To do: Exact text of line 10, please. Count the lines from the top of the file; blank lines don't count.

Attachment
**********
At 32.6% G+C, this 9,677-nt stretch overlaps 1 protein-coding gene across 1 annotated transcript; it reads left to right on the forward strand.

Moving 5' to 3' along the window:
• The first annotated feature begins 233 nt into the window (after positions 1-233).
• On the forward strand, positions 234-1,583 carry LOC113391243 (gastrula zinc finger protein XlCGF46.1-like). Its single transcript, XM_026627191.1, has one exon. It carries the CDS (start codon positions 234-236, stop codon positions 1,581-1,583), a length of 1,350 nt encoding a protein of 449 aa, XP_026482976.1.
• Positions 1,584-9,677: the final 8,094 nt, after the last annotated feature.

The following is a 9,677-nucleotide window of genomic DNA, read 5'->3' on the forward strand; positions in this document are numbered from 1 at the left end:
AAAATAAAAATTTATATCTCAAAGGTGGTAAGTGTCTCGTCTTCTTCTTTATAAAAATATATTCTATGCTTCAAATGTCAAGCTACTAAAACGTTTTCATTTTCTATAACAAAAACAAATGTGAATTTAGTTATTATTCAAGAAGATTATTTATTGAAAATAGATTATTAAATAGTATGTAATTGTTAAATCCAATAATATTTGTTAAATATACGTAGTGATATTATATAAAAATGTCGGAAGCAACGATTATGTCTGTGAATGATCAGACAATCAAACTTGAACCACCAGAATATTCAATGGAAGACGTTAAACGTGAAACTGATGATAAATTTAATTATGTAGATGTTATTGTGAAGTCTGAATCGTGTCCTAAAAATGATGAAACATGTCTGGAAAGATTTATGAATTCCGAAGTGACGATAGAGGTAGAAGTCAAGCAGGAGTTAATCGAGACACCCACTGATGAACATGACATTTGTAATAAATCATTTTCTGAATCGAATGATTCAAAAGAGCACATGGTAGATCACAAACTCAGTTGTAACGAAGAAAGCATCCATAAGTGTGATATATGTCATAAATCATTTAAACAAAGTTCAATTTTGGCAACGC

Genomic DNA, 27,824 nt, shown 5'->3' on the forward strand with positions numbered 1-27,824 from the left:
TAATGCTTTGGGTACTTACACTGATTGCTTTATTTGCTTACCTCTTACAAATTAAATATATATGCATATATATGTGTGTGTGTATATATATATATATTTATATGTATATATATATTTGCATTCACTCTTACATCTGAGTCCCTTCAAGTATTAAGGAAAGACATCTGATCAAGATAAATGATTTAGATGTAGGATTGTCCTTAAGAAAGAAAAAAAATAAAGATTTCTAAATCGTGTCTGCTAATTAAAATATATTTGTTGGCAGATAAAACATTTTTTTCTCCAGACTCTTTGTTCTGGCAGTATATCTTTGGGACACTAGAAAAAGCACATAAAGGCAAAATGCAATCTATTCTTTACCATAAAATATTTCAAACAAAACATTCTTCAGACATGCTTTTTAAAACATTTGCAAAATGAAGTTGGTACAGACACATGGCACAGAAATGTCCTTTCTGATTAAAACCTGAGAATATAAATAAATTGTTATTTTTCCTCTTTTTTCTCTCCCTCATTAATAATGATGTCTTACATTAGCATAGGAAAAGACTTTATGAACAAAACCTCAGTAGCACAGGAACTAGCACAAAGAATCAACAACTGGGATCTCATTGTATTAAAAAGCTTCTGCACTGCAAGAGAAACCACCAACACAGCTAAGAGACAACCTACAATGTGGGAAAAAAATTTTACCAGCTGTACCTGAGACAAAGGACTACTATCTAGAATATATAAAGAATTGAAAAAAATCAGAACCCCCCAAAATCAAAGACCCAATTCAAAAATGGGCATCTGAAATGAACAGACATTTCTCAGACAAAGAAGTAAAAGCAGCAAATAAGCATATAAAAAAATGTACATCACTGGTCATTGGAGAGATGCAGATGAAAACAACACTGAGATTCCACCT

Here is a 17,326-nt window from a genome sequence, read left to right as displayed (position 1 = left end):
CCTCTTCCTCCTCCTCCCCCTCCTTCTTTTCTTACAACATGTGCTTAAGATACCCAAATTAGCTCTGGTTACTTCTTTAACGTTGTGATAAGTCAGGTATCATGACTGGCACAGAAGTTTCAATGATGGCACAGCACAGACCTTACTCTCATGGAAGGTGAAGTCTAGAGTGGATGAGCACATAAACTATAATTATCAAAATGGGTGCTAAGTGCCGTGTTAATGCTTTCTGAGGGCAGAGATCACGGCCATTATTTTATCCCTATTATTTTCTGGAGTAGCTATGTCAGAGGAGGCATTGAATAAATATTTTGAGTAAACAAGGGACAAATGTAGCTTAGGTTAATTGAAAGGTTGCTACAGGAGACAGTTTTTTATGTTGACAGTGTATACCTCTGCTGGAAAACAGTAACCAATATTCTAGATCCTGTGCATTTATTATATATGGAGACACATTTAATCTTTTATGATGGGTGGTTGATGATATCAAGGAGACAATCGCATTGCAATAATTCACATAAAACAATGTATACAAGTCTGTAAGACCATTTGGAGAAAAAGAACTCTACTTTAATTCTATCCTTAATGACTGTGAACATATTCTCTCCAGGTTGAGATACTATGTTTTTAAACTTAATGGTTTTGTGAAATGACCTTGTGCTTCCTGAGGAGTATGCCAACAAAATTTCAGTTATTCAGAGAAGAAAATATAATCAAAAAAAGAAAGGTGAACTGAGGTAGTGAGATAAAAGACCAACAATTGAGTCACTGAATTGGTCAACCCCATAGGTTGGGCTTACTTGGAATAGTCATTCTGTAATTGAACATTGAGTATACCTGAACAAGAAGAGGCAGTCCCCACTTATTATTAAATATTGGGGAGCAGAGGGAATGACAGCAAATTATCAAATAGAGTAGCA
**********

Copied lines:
Here is a 17,326-nt window from a genome sequence, read left to right as displayed (position 1 = left end):